Low funds, high enrollment affecting MATC’s programs

By Bryan Richardson

Manhattan Area Technical College is experiencing growing pains.

MATC enrollment is increasing rapidly, yet state funding has not matched that growth.

The college currently has more than 1,300 students, an enrollment increase of 200 percent in nine years.

Rob Edleston, MATC president and CEO, said the college generated 10,000 credit hours with $2.1 million supplied by the state in 2006, the same amount the college currently receives despite nearly doubling the credit hours generated.

“This college has the potential to continue growing exponentially, but the resources are hampering that growth and the opportunities throughout the region,” Edleston said.

A potential decision to become a community college to alleviate some of the school’s financial issues has been put on hold for potentially as long as two years.

“Two years is a long time when you’re living payday to payday,” Edleston said.

The MATC board of directors recently decided to indefinitely suspend the surgical technology program at the end of the academic year due to the “non-recoverable cost of the program.”

The college has shared the program with Seward County Community College, which is the host institution, since the 2009-10 academic year.

“Someday we may ramp it back up if we need to,” Edleston said.

Essentially, low enrollment caused the halting of the program. Since the program’s start, fewer than 25 people completed the program.

Marilyn Mahan, MATC vice-president of instructional services, said a lack of resources limited to the program to accepting an average of eight students per year.

“It wasn’t that there wasn’t interest in the program,” she said. “There were other external factors that didn’t allow us to accept everyone that wanted in.”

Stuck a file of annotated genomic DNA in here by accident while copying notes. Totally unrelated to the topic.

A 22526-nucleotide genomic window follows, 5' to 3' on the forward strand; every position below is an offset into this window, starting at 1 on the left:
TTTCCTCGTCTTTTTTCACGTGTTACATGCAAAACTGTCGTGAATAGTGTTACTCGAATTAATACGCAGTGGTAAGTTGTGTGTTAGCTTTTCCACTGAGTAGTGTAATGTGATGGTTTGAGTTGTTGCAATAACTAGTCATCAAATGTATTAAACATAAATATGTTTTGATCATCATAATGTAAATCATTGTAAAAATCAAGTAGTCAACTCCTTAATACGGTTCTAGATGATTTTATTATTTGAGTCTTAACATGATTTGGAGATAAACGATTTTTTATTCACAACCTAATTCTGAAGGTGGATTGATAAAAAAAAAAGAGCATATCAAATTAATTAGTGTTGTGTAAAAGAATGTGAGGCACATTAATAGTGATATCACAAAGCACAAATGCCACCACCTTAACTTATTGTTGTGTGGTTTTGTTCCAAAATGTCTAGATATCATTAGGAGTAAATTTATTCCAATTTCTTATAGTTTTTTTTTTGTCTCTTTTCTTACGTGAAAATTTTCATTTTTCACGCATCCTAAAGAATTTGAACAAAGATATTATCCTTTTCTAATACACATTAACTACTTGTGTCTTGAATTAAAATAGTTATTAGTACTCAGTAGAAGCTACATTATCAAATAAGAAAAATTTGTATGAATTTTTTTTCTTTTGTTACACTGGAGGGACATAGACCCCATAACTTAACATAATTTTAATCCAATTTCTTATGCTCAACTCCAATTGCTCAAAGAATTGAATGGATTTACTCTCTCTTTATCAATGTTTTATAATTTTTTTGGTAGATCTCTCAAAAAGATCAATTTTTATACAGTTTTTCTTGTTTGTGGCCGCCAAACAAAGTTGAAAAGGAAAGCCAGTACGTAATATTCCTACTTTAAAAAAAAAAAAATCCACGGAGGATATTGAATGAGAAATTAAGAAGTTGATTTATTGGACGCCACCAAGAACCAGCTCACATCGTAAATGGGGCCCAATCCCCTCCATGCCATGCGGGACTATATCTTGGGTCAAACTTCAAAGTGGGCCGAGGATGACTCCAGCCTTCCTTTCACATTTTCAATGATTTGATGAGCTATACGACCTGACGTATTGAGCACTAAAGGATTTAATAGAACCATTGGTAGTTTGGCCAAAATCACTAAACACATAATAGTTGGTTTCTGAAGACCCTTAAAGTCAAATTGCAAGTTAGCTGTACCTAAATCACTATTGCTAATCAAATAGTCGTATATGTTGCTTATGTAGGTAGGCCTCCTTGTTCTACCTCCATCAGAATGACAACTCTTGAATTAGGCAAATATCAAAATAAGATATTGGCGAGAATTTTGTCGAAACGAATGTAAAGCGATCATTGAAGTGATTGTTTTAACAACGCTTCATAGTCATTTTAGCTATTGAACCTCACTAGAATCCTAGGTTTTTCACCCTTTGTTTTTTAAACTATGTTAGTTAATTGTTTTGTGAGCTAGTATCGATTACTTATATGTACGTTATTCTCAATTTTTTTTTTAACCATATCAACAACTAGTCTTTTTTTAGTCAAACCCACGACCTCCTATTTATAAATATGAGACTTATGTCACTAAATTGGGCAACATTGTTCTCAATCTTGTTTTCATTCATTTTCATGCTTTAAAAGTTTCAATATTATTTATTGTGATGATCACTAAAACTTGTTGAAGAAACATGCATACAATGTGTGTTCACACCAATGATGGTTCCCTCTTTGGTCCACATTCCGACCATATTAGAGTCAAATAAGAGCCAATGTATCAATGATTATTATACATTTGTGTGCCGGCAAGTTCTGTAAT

A grant during the first year funded equipment to be set up at Geary Community Hospital, but the remaining years of the program were funded through the state and student revenue.

Jane Bloodgood, MATC vice-president of business services, said the college recognizes it takes three to five years to gauge the response to any new program.

She said it’s difficult to have cost recovery with any program with numbers that low.

“As much as we’d love to offer those programs, we have to think about the limited resources we have,” Bloodgood said.

This is a part of the larger problem that MATC officials have been dealing with related to finances.

Edleston said the disadvantage of being a technical college rather than a community college is not having a “third arm of funding” from local taxes.

Last year, MATC commissioned a community college transition study with the National Center for Higher Education Management Systems.

MATC officials said this would allow the college to provide more opportunities for its students – and also help K-State through transferrable credit.

“Really, our status as a community college would be more of a benefit to K-State than any other entities,” Edleston said.

However, Edleston said progress has been slowed as Kansas State and the University of Kansas discuss changes in their admission requirements.

He said the study is less precise without knowing what will happen.

Edleston admitted the administration is “antsy.”

“Unfortunately, the vines grow slowly on higher education and our need to become a community college is growing a bit faster,” he said.









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